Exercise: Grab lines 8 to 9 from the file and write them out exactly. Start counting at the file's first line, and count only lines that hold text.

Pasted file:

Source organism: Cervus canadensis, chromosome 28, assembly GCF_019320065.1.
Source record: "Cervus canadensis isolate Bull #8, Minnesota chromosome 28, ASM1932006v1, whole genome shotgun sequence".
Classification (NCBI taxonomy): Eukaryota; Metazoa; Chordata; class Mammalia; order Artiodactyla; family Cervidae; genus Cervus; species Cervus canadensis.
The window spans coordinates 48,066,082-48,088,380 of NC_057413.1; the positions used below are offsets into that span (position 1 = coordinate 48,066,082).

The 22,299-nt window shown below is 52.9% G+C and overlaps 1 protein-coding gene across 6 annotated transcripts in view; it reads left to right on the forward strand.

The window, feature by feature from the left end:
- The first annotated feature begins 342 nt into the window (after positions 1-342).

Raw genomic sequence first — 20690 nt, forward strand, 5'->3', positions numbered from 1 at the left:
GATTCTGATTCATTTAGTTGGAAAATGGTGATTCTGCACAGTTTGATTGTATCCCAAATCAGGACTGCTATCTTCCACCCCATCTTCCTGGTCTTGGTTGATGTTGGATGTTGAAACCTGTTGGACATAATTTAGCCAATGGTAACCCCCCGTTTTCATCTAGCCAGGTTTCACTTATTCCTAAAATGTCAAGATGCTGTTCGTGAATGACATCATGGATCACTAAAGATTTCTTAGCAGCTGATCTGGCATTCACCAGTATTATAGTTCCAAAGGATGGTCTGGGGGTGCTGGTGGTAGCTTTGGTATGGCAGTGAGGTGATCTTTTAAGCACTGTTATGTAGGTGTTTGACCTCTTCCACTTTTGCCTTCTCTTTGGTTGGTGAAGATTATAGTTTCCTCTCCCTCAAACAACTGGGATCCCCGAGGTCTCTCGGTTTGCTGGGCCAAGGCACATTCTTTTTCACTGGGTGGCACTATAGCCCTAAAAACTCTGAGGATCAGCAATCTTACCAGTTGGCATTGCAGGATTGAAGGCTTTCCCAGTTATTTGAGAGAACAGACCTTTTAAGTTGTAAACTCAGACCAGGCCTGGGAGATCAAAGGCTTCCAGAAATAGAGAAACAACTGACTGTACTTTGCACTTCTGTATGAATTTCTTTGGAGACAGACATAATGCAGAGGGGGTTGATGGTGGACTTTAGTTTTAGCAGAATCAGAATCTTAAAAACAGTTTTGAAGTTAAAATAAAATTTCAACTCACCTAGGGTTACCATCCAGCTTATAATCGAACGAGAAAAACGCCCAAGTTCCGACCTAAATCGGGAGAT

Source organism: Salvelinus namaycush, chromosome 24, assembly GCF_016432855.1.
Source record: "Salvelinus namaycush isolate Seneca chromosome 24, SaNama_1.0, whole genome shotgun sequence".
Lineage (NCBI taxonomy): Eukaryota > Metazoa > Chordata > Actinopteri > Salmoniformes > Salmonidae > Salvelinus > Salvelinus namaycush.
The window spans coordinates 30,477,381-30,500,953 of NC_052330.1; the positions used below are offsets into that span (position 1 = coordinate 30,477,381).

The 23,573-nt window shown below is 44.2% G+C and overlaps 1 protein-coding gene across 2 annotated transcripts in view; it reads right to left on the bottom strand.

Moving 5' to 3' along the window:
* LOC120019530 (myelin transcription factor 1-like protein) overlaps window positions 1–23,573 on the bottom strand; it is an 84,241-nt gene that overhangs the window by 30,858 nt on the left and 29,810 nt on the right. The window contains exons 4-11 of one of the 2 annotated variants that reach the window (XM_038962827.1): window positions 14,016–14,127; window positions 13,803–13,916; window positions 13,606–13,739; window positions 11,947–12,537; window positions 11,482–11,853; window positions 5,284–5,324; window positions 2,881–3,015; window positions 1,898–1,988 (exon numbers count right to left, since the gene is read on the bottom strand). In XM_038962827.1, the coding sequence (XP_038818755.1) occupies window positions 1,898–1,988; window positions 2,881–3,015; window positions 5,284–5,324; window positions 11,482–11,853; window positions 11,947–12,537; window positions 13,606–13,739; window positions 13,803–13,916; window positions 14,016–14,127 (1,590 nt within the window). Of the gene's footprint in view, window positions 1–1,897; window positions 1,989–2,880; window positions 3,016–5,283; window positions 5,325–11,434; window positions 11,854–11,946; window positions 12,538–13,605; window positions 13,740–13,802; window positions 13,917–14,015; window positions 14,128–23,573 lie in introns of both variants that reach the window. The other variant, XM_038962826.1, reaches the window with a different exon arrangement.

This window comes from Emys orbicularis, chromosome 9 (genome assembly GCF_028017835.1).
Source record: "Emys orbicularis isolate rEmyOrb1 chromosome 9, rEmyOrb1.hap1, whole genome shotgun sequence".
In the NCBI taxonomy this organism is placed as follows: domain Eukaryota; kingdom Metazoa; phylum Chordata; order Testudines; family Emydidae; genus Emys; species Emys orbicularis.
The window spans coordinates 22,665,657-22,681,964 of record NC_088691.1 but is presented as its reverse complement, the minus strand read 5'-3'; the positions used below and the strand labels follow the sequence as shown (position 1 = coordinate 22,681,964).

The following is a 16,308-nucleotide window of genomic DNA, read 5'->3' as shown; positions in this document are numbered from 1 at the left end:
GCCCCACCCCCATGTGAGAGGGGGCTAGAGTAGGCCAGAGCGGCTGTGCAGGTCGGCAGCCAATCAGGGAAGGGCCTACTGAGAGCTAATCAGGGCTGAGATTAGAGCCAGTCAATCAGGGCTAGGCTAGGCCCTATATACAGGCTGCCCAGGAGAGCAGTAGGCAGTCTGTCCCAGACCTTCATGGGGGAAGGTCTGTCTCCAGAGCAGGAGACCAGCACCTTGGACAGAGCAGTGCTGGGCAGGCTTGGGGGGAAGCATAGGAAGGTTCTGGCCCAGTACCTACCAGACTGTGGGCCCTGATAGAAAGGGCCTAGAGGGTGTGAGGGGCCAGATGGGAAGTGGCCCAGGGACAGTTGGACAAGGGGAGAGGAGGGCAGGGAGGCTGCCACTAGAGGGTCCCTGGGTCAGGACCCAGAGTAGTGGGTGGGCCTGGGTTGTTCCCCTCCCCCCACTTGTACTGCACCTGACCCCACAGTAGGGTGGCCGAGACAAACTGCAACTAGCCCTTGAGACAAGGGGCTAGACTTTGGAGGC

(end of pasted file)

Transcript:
Raw genomic sequence first — 20690 nt, forward strand, 5'->3', positions numbered from 1 at the left:
GATTCTGATTCATTTAGTTGGAAAATGGTGATTCTGCACAGTTTGATTGTATCCCAAATCAGGACTGCTATCTTCCACCCCATCTTCCTGGTCTTGGTTGATGTTGGATGTTGAAACCTGTTGGACATAATTTAGCCAATGGTAACCCCCCGTTTTCATCTAGCCAGGTTTCACTTATTCCTAAAATGTCAAGATGCTGTTCGTGAATGACATCATGGATCACTAAAGATTTCTTAGCAGCTGATCTGGCATTCACCAGTATTATAGTTCCAAAGGATGGTCTGGGGGTGCTGGTGGTAGCTTTGGTATGGCAGTGAGGTGATCTTTTAAGCACTGTTATGTAGGTGTTTGACCTCTTCCACTTTTGCCTTCTCTTTGGTTGGTGAAGATTATAGTTTCCTCTCCCTCAAACAACTGGGATCCCCGAGGTCTCTCGGTTTGCTGGGCCAAGGCACATTCTTTTTCACTGGGTGGCACTATAGCCCTAAAAACTCTGAGGATCAGCAATCTTACCAGTTGGCATTGCAGGATTGAAGGCTTTCCCAGTTATTTGAGAGAACAGACCTTTTAAGTTGTAAACTCAGACCAGGCCTGGGAGATCAAAGGCTTCCAGAAATAGAGAAACAACTGACTGTACTTTGCACTTCTGTATGAATTTCTTTGGAGACAGACATAATGCAGAGGGGGTTGATGGTGGACTTTAGTTTTAGCAGAATCAGAATCTTAAAAACAGTTTTGAAGTTAAAATAAAATTTCAACTCACCTAGGGTTACCATCCAGCTTATAATCGAACGAGAAAAACGCCCAAGTTCCGACCTAAATCGGGAGAT